The closing note of attribution tells us the title refers to the name of a slashed painting by Lucio Fontana (1899-1968). An Argentine-Italian minimalist artist and theorist who founded Spatialism, he espoused the creation of a new medium that blends architecture, painting and sculpture. He used his signature gesture, holes he creates in his art, to suggest a mysterious space behind and beyond the canvas, blurring the distinction between two and three dimensionality.

The work presents interlocking pieces of another puzzle, a synthesis of literary forms—ekphrastic, fictional and concrete poetry—offering creative twists for experimentation by writers of contemporary haibun. Ekphrastic poetry, written about or inspired by visual works of art, either real or imagined, might also include how the poet is impacted by the art. And as in flash fiction, we assume a fictionalized narrative in “Spatial Concept: Waiting,” though of course it could be autobiographical. Concrete poetry includes utilizing the placement of words, letters or symbols to achieve visually graphic effects. The justified block of prose in this poem, with its left leaning white spaces shaped like a slash, replicates Fontana’s rectangular painting. The missing letters flow down the left side, just to the right of the words “stitched… slash…stabbing” and “first scars.” Our sense of unease continues to build as we steep in the disorientation that feels ever present. The intriguing form keeps us returning again and again to the poem as we attempt to decipher its disturbing undercurrents of pain and danger.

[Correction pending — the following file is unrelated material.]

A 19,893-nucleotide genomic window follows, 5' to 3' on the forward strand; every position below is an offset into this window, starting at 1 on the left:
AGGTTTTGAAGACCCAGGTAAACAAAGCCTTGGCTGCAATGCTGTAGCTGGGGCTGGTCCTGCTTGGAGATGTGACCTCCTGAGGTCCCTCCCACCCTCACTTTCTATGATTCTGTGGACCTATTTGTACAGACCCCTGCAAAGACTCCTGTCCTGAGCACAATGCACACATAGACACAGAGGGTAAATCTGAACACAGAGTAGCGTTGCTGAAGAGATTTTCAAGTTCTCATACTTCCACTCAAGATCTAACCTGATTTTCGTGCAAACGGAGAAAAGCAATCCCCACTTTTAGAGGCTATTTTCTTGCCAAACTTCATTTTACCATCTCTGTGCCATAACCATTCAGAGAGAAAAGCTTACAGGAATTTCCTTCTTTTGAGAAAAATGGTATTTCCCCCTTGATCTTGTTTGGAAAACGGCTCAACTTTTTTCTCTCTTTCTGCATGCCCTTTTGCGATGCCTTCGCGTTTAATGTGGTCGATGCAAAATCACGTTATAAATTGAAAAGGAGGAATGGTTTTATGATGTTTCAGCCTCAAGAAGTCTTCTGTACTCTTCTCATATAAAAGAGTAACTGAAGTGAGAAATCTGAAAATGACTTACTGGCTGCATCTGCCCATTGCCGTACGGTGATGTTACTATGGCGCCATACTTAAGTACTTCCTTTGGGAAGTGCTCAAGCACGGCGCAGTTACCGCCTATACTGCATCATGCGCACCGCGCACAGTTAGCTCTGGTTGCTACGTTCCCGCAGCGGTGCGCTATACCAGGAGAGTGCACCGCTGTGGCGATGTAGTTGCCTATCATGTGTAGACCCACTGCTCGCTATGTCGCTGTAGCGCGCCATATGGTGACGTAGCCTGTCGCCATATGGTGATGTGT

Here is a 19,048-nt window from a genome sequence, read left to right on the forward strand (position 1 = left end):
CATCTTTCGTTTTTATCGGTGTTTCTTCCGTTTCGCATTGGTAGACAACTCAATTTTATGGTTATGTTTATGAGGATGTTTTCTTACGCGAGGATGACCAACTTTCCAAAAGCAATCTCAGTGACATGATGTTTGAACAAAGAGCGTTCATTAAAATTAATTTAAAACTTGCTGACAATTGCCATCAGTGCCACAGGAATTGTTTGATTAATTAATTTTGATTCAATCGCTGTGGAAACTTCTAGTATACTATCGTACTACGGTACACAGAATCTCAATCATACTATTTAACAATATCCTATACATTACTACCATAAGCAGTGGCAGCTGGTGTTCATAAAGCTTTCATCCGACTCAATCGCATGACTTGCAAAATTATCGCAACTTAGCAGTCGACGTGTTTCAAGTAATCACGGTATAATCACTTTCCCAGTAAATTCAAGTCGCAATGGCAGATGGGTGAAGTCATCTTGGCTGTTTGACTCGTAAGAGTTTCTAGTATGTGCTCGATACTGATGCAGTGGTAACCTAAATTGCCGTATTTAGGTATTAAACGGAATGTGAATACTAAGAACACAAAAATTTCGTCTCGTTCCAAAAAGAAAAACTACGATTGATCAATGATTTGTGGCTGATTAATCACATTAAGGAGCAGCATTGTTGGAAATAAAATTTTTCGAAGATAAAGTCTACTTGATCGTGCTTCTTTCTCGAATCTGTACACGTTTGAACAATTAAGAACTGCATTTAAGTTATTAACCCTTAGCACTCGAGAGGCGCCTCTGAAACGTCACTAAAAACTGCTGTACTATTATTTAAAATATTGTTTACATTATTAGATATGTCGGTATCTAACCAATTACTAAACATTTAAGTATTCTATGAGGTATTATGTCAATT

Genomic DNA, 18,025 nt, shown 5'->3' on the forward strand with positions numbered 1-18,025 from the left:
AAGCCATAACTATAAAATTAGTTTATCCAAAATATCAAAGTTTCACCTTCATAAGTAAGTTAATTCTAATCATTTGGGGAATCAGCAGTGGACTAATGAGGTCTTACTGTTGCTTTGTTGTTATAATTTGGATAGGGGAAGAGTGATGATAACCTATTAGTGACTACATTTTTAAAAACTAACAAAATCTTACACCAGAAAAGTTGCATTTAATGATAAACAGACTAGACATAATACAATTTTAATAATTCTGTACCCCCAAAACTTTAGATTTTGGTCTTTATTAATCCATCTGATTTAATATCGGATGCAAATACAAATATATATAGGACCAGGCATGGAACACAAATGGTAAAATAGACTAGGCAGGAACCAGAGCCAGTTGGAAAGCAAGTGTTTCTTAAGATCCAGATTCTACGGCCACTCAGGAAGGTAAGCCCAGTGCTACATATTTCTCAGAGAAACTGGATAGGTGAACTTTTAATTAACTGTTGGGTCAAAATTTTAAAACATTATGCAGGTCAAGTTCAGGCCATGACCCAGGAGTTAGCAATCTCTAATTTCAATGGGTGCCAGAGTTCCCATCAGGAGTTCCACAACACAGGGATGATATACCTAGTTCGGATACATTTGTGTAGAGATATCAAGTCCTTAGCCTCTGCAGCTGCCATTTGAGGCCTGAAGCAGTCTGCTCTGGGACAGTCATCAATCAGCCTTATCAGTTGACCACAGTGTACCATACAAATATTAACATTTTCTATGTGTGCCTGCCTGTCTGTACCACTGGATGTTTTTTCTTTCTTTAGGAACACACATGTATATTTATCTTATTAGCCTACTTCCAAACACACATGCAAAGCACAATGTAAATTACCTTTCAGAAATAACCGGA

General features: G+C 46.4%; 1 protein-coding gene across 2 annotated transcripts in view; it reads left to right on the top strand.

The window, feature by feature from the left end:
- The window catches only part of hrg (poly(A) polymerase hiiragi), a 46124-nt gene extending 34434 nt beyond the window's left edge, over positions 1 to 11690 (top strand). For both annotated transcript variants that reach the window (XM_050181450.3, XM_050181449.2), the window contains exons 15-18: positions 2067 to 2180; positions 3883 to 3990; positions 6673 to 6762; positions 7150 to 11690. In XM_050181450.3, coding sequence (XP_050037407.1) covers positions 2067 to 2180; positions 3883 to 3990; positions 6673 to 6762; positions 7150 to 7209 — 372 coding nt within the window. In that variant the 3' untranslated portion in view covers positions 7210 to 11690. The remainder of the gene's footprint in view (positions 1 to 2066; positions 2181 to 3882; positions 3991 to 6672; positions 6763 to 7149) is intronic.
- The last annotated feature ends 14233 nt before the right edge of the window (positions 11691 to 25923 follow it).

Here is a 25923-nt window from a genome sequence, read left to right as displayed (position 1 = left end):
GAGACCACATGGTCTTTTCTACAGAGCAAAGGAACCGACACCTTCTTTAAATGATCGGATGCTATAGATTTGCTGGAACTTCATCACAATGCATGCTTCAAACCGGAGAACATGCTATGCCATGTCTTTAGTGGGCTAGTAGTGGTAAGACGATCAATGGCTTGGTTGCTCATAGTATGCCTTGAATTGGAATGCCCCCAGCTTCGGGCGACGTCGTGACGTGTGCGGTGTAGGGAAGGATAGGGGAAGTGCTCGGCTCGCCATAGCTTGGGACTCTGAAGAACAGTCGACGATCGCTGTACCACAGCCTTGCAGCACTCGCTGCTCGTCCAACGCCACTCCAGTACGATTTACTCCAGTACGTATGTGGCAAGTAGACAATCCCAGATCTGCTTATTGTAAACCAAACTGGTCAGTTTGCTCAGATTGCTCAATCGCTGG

Emblematic of Fontana’s innovative aesthetic, the poem creatively blurs the boundaries between multiple forms of literary and visual expression. It makes an important contribution to the field of traditional haibun writing, expanding the form with its intertextuality, imaginative writing, distinctive narrative voice, and sabi-filled, time shifting haiku. It invites us to become participants in the work to ascertain meaning, a key component of the interactive partnership between both viewers of modern art and readers of well-crafted haiku and haibun.

At its heart, the poem is a love story, juxtaposing the Japanese aesthetic of mushin—with the slashing of the painting and the stitching and cutting of the young lovers’ bodies—contrasted with ushin—this man’s abiding love for the beautiful young woman he longs to impress. The story touches us deeply with its pathos and sadness, and bittersweet elements of mono no aware. We yearn, along with the narrator, to know if he has found her in the end, or at least found redemption in release from the bondage of his memories. That final tally-mark on his heart, and on our own, is indeed often the deepest.


Touchstone winners receive a crystal award to commemorate their selection. See the complete list of winners of both Individual Poem Awards and Distinguished Books Awards in the Touchstone Archives.

This Post Has 2 Comments

  1. I love this commentary because viewing this haibun via my phone really did a disservice to the concrete poem part of this haibun. I felt I still had a sense of it, but now it becomes fuller and even more astonishing.